Little Stint: hints on finding
Sorry for the multiple posts today, but there was, happily, lots going on. I would also add that I had yet another Plumbeous Vireo about a mile to the east of Greenwood Cemetery later in the afternoon. Certainly a good number of birds around today, and every patch of lerpy eucalyptus I visited had plenty to look at.
As posted earlier today, I did see "the" Little Stint this morning just after 9AM on its favorite island in the SW corner of a salt works impoundment, just to the west of the end of 10th in Imperial Beach. I had seen an alternate bird–presumably the same–elsewhere at the salt works WAAAY back on 4 July, so presumably the same bird is indeed now back for its third winter. But none of us had been able to spot it in the interim. Hopefully, like the past two years, Oct and Nov will be good months to see it at this very island. BUT the bird is not consistent, and in the past it has best been seen closer to mid-morning (or later) than it is early in the morning, even though the lighting is much better earlier. In fact, when I saw it today between 9 and 9:15 AM, as the tide was getting fairly high on the Bay, the heat distortion was rapidly getting worse and worse, making it more and more difficult to make out the finer details. Tide may not be all that important, and in fact high tide just means that there are more shorebirds roosting on that island (including lots of Black-bellied Plovers and Red Knots), which can make finding the stint more difficult, as the other birds can block your view. In the past couple years, I seem to remember that after 8AM up to 11 AM could be good–heat distortion permitting–and sometimes in the late afternoon worked as well but not as reliable. But some days the bird just isn't there during that favored window.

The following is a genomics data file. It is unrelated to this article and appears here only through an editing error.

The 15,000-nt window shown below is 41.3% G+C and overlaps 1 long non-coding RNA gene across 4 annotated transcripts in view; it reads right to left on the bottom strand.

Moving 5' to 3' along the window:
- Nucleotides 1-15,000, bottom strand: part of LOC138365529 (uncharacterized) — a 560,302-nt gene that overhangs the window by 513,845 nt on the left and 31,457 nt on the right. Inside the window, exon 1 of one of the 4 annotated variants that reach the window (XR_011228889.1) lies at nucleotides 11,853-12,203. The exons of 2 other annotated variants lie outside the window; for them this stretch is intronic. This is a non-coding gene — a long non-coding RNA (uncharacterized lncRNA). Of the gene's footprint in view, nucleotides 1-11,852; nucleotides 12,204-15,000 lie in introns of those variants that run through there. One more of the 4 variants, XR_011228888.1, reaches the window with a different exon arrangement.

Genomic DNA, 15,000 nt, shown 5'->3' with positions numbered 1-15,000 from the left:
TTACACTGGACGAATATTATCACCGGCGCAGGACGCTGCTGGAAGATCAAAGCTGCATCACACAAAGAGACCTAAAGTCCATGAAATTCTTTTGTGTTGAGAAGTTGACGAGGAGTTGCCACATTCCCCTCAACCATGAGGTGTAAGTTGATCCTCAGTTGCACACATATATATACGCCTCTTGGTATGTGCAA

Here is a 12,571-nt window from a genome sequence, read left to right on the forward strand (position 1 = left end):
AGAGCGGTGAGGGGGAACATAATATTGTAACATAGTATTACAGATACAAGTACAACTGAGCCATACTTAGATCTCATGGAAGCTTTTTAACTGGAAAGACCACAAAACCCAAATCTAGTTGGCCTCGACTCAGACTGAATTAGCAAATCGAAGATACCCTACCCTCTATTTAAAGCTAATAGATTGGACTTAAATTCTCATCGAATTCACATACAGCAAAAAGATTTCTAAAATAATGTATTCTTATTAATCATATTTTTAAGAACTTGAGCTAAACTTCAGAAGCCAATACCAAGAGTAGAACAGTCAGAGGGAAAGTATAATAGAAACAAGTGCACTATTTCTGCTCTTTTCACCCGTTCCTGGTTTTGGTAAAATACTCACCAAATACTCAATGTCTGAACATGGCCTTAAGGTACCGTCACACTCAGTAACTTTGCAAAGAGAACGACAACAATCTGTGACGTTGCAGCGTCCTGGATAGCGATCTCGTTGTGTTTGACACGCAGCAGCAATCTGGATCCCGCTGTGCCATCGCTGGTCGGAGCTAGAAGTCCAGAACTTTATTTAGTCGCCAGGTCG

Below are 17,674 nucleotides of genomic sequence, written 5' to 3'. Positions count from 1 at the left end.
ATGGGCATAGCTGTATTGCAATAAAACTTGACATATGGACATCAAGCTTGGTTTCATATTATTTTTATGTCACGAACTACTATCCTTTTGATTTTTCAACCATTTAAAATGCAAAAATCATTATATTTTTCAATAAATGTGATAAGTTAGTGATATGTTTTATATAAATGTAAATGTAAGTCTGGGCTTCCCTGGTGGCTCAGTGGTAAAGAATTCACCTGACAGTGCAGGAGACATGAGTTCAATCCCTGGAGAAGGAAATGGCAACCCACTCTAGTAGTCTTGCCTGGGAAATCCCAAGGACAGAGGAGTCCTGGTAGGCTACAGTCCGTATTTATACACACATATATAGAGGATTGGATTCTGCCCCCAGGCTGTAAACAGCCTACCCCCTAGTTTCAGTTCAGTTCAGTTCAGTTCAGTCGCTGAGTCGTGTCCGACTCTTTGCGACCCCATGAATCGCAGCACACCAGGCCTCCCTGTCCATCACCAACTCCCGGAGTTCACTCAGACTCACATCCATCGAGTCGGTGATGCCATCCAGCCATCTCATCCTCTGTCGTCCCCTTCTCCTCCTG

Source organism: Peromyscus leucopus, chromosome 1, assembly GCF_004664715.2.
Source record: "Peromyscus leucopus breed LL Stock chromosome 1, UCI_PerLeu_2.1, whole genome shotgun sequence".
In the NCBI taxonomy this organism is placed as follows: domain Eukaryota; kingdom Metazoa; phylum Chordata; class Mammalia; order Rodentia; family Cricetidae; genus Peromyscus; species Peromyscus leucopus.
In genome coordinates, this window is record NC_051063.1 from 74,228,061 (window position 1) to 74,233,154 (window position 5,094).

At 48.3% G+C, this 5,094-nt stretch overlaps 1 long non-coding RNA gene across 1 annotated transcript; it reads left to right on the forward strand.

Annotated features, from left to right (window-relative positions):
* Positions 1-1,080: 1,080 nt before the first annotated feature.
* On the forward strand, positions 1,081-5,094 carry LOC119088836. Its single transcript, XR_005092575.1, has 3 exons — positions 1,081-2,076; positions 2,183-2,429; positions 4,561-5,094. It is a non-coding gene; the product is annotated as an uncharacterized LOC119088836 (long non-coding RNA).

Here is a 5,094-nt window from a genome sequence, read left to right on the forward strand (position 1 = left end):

Thank goodness when the bird started out today, it was slightly closer to me than the mid-point "elbow" on that island, but after a while it moved farther away and became marginal at best to identify with the "deteriorating" conditions. At about 9:15 it flew to the east, to the middle and eastern sections of the same impoundment, where much, much too far away to ID, but I knew which bird it was and saw that it went out of its way twice to chase Western Sandpipers, something the bird did as well last year. So, if you see a peep chasing the other peep, take a closer look! The bird is in basic plumage, and it differed from the 15 nearby Westerns today by being as small as the smallest Western, having a shorter, straight bill, and having (faintish) dusky blotches on each side of the breast (containing very faint dusky streaking), with a pale area up the middle of the breast, these dusky areas being a bit more distinct than on the Westerns, and a fair number of the wing coverts had faint pale edges. Too far to discern a split supercilium, and certainly much too far to make out lack of toe webbing!
–Paul Lehman, San Diego
Source: SanDiegoRegionBirding Latest Reports